Broader source: All U.S. Department of Energy (DOE) Office Webpages (Extended Search)

    melting of Greenland ice sheet Complex systems influence melting of Greenland ice sheet International research team's field work shows that, well, things are more complicated...

  10. Thermodynamic Complexity of Carbon Capture in Alkylamine-Functionalize...

    Broader source: All U.S. Department of Energy (DOE) Office Webpages (Extended Search)

    Thermodynamic Complexity of Carbon Capture in Alkylamine-Functionalized Metal-Organic ... of CO2 on an alkylamine-appended MOF, mmen-Mg2(dobpdc) employing gas ...

  11. Synthetic Information and Decision Informatics for Complex Systems...

    Broader source: All U.S. Department of Energy (DOE) Office Webpages (Extended Search)

    Dynamics & Simulation Science Laboratory SALISHAN 2010 Tackling Big Data: HPC Approaches to Informatics Synthetic Information and Decision Informatics for Complex Socially-Coupled...

  12. Independent Activity Report, Y-12 National Security Complex- June 2011

    Broader source: Energy.gov [DOE]

    Site Lead Orientation Visit to the Y-12 Site Office and Y-12 National Security Complex [HIAR-Y-12-2011-06-23

  13. Complex Polynomial Optimization and its Application to Power...

    Broader source: All U.S. Department of Energy (DOE) Office Webpages (Extended Search)

    as electric power systems, signal processing, imaging science, automatic control, and quantum mechanics. Complex numbers are typically used to model oscillatory phenomena which...

  14. Gordon Assesses Security At Nuclear Weapons Complex News.....

    National Nuclear Security Administration (NNSA)

    Anson Franklin, 202586-7371 September 21, 2001 NNSA Administrator Gordon Assesses Security Of the Nuclear Weapons Complex John Gordon, Administrator of the Department of Energy's ...

  15. DOE's Nuclear Weapons Complex: Challenges to Safety, Security...

    Office of Environmental Management (EM)

    ... at the National Nuclear Security Administration's Y-12 National Security Complex, DOEIG-0868, available at: http:energy.govsitesprodfilesIG- 08680.pdf). ...

  16. EIS-0424: Klickitat Hatchery Complex Program, Washington | Department...

    Office of Energy Efficiency and Renewable Energy (EERE) Indexed Site

    the Klickitat Hatchery and the Yakama Nation's Hatchery Complex Program that intend to aid populations of anadromous fish affected by the Federal Columbia River Power System dams. ...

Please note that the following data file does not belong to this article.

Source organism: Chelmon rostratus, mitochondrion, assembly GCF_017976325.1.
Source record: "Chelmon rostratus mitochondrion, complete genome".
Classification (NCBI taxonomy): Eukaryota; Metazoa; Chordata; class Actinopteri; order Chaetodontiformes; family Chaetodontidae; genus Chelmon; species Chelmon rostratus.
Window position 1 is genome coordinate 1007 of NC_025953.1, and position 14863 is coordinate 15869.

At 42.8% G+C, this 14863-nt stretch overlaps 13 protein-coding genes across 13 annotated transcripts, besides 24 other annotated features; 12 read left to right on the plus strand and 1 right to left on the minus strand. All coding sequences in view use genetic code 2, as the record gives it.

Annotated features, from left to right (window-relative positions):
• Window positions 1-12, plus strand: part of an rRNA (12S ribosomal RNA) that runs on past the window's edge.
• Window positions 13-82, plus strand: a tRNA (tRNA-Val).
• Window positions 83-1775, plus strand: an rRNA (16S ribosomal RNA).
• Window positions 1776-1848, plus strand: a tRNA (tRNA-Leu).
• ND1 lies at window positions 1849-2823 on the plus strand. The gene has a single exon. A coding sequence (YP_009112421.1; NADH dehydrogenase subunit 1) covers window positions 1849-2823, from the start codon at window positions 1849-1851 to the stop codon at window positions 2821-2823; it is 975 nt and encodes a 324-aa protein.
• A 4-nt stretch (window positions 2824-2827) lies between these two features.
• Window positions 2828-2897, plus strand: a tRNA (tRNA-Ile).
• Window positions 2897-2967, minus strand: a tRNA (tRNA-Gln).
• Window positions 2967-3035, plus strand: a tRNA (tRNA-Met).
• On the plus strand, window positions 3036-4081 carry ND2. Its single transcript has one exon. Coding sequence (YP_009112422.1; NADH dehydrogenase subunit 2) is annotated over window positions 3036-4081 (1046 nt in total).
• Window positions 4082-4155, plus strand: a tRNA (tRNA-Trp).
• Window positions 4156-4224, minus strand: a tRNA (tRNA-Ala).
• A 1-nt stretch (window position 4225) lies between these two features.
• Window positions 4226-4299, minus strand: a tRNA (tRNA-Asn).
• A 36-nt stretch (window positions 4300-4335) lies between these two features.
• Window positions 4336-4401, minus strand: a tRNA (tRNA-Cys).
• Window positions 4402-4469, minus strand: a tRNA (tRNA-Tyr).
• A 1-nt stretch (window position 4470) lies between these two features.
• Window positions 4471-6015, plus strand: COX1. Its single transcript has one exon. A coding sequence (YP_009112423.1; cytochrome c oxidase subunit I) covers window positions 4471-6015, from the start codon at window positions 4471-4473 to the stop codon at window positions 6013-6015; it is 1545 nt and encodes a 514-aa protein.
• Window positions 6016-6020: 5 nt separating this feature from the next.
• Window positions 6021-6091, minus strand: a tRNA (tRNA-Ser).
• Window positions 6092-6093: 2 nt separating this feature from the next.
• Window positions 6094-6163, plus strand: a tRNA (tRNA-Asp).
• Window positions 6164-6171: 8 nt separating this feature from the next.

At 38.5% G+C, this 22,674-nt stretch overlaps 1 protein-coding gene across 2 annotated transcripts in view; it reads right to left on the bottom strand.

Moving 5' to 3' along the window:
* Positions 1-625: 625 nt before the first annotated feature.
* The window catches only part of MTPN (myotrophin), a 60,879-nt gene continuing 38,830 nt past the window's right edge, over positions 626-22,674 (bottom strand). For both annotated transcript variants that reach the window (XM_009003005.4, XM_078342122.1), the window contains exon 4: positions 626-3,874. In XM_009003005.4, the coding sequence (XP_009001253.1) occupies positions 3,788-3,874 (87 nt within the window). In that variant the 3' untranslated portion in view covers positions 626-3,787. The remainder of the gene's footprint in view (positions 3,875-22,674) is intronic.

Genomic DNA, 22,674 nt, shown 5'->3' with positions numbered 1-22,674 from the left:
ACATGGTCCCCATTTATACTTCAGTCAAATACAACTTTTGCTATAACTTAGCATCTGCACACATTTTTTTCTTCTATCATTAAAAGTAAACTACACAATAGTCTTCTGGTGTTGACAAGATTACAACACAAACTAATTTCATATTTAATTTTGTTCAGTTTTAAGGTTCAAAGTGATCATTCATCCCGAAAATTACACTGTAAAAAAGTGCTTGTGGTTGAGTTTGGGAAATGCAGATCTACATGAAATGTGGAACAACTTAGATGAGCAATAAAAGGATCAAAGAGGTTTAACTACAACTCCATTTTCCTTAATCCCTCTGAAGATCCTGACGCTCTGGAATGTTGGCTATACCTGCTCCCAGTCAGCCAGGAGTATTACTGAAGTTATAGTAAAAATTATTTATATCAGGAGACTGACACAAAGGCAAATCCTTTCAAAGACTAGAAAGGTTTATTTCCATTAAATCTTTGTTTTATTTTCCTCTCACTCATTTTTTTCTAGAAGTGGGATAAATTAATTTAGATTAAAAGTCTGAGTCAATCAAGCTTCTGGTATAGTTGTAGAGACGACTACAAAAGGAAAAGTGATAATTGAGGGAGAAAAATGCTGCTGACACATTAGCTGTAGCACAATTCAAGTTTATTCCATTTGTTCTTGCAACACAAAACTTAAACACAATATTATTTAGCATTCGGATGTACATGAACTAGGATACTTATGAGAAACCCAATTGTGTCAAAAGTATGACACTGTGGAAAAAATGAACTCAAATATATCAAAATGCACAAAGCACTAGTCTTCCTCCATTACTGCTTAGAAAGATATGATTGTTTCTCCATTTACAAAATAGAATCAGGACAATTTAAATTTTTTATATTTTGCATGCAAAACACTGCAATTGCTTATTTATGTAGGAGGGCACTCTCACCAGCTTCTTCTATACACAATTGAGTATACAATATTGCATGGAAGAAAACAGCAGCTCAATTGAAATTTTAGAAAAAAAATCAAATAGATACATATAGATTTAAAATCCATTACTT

17. Origins of optical absorption characteristics of Cu2+ complexes...

    Office of Scientific and Technical Information (OSTI)

    Origins of optical absorption characteristics of Cu2+ complexes in solutions Citation Details In-Document Search Title: Origins of optical absorption characteristics of Cu2+ ...

  18. David Muller > Research Thrust Leader - Complex OxidesProfessor...

    Broader source: All U.S. Department of Energy (DOE) Office Webpages (Extended Search)

    David Muller Research Thrust Leader - Complex Oxides Professor Applied and Engineering Physics Research Group Webpage dm24@cornell.edu He joined the Applied and Engineering Physics...

  19. Scaling behavior and complexity of plastic deformation for a...

    Office of Scientific and Technical Information (OSTI)

    Scaling behavior and complexity of plastic deformation for a bulk metallic glass at cryogenic temperatures Citation Details In-Document Search Title: Scaling behavior and ...

  20. Small-Business Policy | Y-12 National Security Complex

    Broader source: All U.S. Department of Energy (DOE) Office Webpages (Extended Search)

    Suppliers Socioeconomic Programs Small-Business Policy Small-Business Policy It is the policy of the Y-12 National Security Complex to provide maximum practicable contracting...

  1. Scientists compose complex math equations to replicate behaviors...

    Broader source: All U.S. Department of Energy (DOE) Office Webpages (Extended Search)

    Climate Models: Rob Jacob Scientists compose complex math equations to replicate behaviors ... It's math in action. A global model depends on submodels Submodels can be broken into two ...

  2. Superconductors and Complex Transition Metal Oxides for Tunable...

    Office of Scientific and Technical Information (OSTI)

    in superconductor metamaterials; (4) Controlling the conductivity with infrared pump beam; (5) Complex metal oxides as active substrates - Strontium Titanate; and (6) Conclusion. ...

  3. High-throughput metagenomic technologies for complex microbial...

    Office of Scientific and Technical Information (OSTI)

    formats Prev Next Title: High-throughput metagenomic technologies for complex microbial community analysis. Open and closed formats You are accessing a document from...

  4. Chemical Hieroglyphs: Abstract Depiction of Complex Void Space...

    Broader source: All U.S. Department of Energy (DOE) Office Webpages (Extended Search)

    Chemical Hieroglyphs: Abstract Depiction of Complex Void Space Topology of Nanoporous Materials Previous Next List Kevin Theisen, Berend Smit and Maciej Haranczyk, J. Chem. Inf. ...

  5. Y-12 earns communications honors | Y-12 National Security Complex

    Broader source: All U.S. Department of Energy (DOE) Office Webpages (Extended Search)

    earns communications ... Y-12 earns communications honors Posted: September 5, 2013 - 4:06pm The Y-12 National Security Complex received multiple communications awards during three...

  6. Y-12 earns communications honors | Y-12 National Security Complex

    Broader source: All U.S. Department of Energy (DOE) Office Webpages (Extended Search)